James Sallee graduated from Purdue University and worked for the Department of Justice for 6 years prior to joining ESTEM. Below he shares some of his thoughts related to how we can all become more innovative.
In modern, developed economies a key to success in virtually every industry involves relentless innovation. Several companies try to redesign themselves to
follow others in similar trades, and almost all of these efforts are met with limited success; this is often a highly disappointing result for responsible executives.
With the interconnected nature of business today, how is it that we fail to create innovation? Surely a perfect formula for the correct ratio of ‘creatives’ to ‘scientists’ exists... Are we simply looking in the wrong places?
The answer is simple: stop looking, and expose yourself.
[No, not like that.]
Expose yourself to new people. You are surrounded by others, even in the most sparsely populated segments of humankind- this is because man is a social creature; built and honed against others of equal or greater skill, wisdom, and knowledge. Much like a blacksmith’s grinding wheel, you must generate the friction with the world around you; you cannot become sharper by moving with the motion of the wheel. Great ideas do not often materialize via thought experiments. You must interact with people who look, feel, perceive, and live differently than you do, whether you agree with them or not.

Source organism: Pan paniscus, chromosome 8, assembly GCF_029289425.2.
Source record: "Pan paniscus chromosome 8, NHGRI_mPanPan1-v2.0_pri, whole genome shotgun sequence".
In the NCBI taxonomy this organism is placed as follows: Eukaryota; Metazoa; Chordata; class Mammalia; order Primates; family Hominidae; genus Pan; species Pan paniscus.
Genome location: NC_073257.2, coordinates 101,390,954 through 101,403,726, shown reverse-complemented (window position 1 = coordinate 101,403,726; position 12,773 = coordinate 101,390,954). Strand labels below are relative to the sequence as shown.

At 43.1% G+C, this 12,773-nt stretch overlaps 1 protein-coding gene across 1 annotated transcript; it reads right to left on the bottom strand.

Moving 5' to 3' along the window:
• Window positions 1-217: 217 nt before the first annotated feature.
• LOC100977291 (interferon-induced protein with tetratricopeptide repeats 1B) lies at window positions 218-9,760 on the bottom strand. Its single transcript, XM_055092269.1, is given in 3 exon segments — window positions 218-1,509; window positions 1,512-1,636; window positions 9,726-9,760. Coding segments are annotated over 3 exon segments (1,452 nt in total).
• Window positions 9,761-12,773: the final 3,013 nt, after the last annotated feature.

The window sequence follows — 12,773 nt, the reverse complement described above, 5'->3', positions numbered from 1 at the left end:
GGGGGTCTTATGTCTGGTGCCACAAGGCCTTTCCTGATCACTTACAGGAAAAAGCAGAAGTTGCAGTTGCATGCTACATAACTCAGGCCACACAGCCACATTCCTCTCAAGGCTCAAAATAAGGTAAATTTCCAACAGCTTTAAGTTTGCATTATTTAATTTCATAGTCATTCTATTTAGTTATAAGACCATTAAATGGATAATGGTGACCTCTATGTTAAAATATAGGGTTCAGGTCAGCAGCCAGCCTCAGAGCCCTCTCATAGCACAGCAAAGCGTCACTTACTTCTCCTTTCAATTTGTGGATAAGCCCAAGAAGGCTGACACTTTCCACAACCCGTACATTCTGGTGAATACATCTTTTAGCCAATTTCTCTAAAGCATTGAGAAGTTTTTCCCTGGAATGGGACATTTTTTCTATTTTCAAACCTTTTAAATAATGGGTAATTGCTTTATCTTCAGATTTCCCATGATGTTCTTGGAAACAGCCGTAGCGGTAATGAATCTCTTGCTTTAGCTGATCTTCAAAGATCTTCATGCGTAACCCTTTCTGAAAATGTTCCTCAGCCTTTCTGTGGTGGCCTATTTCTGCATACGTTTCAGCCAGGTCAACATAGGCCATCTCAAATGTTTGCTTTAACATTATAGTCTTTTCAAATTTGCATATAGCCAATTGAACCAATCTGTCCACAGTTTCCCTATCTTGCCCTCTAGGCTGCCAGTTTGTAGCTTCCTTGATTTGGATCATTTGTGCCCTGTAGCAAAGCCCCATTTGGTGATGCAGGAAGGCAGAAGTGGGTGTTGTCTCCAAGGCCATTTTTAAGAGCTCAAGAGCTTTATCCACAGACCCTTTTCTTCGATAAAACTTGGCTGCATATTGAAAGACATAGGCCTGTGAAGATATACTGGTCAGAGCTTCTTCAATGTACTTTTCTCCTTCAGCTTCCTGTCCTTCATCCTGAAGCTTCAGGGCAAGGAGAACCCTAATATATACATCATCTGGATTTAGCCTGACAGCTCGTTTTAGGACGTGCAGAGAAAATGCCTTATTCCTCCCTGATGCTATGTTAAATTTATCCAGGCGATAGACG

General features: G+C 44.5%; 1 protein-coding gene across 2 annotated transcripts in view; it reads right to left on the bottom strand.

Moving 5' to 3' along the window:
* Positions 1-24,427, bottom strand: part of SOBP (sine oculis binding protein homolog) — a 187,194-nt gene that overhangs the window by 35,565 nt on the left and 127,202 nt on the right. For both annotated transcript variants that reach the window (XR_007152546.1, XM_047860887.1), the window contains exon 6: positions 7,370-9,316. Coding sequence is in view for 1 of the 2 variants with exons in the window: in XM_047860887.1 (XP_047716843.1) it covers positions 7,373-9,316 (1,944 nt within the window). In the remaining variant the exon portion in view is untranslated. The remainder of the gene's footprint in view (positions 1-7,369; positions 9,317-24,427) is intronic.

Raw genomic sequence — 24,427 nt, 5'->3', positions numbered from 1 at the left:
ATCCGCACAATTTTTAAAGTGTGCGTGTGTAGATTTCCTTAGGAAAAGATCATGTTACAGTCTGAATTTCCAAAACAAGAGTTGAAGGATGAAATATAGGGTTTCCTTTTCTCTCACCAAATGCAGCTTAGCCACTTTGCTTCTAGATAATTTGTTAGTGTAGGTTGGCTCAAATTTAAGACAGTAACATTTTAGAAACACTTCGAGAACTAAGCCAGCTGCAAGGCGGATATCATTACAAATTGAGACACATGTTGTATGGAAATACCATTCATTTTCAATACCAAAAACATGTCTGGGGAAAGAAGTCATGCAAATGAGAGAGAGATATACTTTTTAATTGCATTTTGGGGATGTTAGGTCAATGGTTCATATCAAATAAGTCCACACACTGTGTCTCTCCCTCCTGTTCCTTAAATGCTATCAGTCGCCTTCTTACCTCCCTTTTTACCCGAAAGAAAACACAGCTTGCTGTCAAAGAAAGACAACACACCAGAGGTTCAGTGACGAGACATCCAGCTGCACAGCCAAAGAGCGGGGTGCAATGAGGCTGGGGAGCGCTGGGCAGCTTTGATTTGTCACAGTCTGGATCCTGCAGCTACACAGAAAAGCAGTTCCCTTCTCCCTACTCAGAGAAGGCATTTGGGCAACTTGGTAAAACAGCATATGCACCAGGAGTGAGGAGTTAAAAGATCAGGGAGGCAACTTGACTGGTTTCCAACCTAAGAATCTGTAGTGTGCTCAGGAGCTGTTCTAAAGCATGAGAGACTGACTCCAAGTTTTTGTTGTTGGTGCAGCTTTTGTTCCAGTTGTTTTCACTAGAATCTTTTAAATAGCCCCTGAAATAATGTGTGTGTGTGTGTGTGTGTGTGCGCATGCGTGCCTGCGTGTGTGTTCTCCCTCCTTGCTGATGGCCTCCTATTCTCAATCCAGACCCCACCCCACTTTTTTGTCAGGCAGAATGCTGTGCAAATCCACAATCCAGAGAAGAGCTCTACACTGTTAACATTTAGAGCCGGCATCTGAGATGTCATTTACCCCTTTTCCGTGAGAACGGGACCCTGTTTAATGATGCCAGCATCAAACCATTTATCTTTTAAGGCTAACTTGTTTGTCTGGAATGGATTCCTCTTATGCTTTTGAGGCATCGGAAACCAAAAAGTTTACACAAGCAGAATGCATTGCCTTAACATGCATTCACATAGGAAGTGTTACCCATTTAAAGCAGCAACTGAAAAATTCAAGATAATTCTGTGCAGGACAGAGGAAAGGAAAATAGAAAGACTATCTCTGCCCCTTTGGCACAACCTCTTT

Expose yourself to new settings. The greatest innovation often arises out of what are ironically dubbed “unlikely circumstances.” This phenomenon could not be more inadequately named, as extraordinary circumstances are the only space in which extraordinary spirits ignite. If we accept that individuals truly shine when placed in a charged and diverse group of people, we can expect no less than greatness when we willingly leap into the unknown together. Being in a mutually unstable setting may be uncomfortable, but embracing the situation as an opportunity to grow, and see others grow, has tremendous value.
Expose yourself to having fun. The greatest corporate consultancy groups have achieved success in no small part by building a workplace designed for fun. An environment in which playfulness, judgment-free ideation, and cross-domain specialties are united is a potent reactor for innovative concepts. As children we allowed ourselves an unhindered freedom of imagination, which bore some of our most entertaining, educational, and cherished ideas; why shackle the capability now that you are grown?
Time to get out of the building and expose yourself.